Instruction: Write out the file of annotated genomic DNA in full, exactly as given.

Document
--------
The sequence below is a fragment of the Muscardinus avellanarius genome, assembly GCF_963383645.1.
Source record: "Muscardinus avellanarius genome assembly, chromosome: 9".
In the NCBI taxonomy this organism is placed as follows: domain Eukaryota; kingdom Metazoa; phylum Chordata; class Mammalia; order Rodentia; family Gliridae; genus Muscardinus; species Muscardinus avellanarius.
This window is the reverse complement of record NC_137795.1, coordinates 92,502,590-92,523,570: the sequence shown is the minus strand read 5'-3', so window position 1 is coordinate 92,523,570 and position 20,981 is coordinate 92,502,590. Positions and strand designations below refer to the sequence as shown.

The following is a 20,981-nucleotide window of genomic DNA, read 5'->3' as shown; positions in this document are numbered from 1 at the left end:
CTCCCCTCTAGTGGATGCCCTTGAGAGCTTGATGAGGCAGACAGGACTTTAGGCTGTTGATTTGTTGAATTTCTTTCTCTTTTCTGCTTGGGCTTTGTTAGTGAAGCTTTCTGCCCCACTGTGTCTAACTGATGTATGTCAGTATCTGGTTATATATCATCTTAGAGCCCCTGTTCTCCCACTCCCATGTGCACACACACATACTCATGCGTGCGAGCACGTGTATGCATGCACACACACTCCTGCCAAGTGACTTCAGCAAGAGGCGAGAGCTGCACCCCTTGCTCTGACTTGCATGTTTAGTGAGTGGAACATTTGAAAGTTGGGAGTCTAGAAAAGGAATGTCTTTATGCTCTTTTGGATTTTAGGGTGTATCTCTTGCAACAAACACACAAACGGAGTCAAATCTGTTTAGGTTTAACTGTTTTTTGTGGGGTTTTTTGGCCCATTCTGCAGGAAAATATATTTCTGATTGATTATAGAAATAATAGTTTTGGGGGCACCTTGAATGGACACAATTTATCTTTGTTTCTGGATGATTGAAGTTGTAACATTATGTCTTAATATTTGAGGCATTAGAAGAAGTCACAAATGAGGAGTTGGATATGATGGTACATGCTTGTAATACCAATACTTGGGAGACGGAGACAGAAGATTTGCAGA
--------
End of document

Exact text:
The sequence below is a fragment of the Muscardinus avellanarius genome, assembly GCF_963383645.1.
Source record: "Muscardinus avellanarius genome assembly, chromosome: 9".
In the NCBI taxonomy this organism is placed as follows: domain Eukaryota; kingdom Metazoa; phylum Chordata; class Mammalia; order Rodentia; family Gliridae; genus Muscardinus; species Muscardinus avellanarius.
This window is the reverse complement of record NC_137795.1, coordinates 92,502,590-92,523,570: the sequence shown is the minus strand read 5'-3', so window position 1 is coordinate 92,523,570 and position 20,981 is coordinate 92,502,590. Positions and strand designations below refer to the sequence as shown.

The following is a 20,981-nucleotide window of genomic DNA, read 5'->3' as shown; positions in this document are numbered from 1 at the left end:
CTCCCCTCTAGTGGATGCCCTTGAGAGCTTGATGAGGCAGACAGGACTTTAGGCTGTTGATTTGTTGAATTTCTTTCTCTTTTCTGCTTGGGCTTTGTTAGTGAAGCTTTCTGCCCCACTGTGTCTAACTGATGTATGTCAGTATCTGGTTATATATCATCTTAGAGCCCCTGTTCTCCCACTCCCATGTGCACACACACATACTCATGCGTGCGAGCACGTGTATGCATGCACACACACTCCTGCCAAGTGACTTCAGCAAGAGGCGAGAGCTGCACCCCTTGCTCTGACTTGCATGTTTAGTGAGTGGAACATTTGAAAGTTGGGAGTCTAGAAAAGGAATGTCTTTATGCTCTTTTGGATTTTAGGGTGTATCTCTTGCAACAAACACACAAACGGAGTCAAATCTGTTTAGGTTTAACTGTTTTTTGTGGGGTTTTTTGGCCCATTCTGCAGGAAAATATATTTCTGATTGATTATAGAAATAATAGTTTTGGGGGCACCTTGAATGGACACAATTTATCTTTGTTTCTGGATGATTGAAGTTGTAACATTATGTCTTAATATTTGAGGCATTAGAAGAAGTCACAAATGAGGAGTTGGATATGATGGTACATGCTTGTAATACCAATACTTGGGAGACGGAGACAGAAGATTTGCAGA